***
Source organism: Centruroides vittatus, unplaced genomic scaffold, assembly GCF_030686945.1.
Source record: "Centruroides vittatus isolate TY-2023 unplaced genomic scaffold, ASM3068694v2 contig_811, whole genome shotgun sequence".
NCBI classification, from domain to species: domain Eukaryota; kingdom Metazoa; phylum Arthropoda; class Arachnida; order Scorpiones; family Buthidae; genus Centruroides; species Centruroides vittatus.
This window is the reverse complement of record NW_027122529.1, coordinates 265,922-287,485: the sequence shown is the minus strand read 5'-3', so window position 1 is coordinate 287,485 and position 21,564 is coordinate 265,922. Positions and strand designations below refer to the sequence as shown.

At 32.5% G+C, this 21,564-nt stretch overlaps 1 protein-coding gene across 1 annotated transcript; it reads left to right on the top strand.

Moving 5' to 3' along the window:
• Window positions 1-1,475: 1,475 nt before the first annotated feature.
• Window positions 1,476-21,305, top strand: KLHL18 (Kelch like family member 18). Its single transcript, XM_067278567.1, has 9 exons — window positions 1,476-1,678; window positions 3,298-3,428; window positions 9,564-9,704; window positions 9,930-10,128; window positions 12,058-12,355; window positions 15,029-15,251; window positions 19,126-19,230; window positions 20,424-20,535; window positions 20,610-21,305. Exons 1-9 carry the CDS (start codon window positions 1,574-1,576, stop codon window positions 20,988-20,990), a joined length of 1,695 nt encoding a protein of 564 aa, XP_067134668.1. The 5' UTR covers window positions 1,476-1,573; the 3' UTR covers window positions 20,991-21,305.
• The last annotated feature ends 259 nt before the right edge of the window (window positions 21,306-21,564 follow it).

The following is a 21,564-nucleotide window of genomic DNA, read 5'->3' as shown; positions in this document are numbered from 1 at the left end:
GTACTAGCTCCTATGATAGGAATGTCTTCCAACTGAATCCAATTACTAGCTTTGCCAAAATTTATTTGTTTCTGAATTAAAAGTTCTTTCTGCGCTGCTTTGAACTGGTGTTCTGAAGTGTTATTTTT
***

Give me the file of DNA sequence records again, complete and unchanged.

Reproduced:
Source organism: Centruroides vittatus, unplaced genomic scaffold, assembly GCF_030686945.1.
Source record: "Centruroides vittatus isolate TY-2023 unplaced genomic scaffold, ASM3068694v2 contig_811, whole genome shotgun sequence".
NCBI classification, from domain to species: domain Eukaryota; kingdom Metazoa; phylum Arthropoda; class Arachnida; order Scorpiones; family Buthidae; genus Centruroides; species Centruroides vittatus.
This window is the reverse complement of record NW_027122529.1, coordinates 265,922-287,485: the sequence shown is the minus strand read 5'-3', so window position 1 is coordinate 287,485 and position 21,564 is coordinate 265,922. Positions and strand designations below refer to the sequence as shown.

At 32.5% G+C, this 21,564-nt stretch overlaps 1 protein-coding gene across 1 annotated transcript; it reads left to right on the top strand.

Moving 5' to 3' along the window:
• Window positions 1-1,475: 1,475 nt before the first annotated feature.
• Window positions 1,476-21,305, top strand: KLHL18 (Kelch like family member 18). Its single transcript, XM_067278567.1, has 9 exons — window positions 1,476-1,678; window positions 3,298-3,428; window positions 9,564-9,704; window positions 9,930-10,128; window positions 12,058-12,355; window positions 15,029-15,251; window positions 19,126-19,230; window positions 20,424-20,535; window positions 20,610-21,305. Exons 1-9 carry the CDS (start codon window positions 1,574-1,576, stop codon window positions 20,988-20,990), a joined length of 1,695 nt encoding a protein of 564 aa, XP_067134668.1. The 5' UTR covers window positions 1,476-1,573; the 3' UTR covers window positions 20,991-21,305.
• The last annotated feature ends 259 nt before the right edge of the window (window positions 21,306-21,564 follow it).

The following is a 21,564-nucleotide window of genomic DNA, read 5'->3' as shown; positions in this document are numbered from 1 at the left end:
GTACTAGCTCCTATGATAGGAATGTCTTCCAACTGAATCCAATTACTAGCTTTGCCAAAATTTATTTGTTTCTGAATTAAAAGTTCTTTCTGCGCTGCTTTGAACTGGTGTTCTGAAGTGTTATTTTT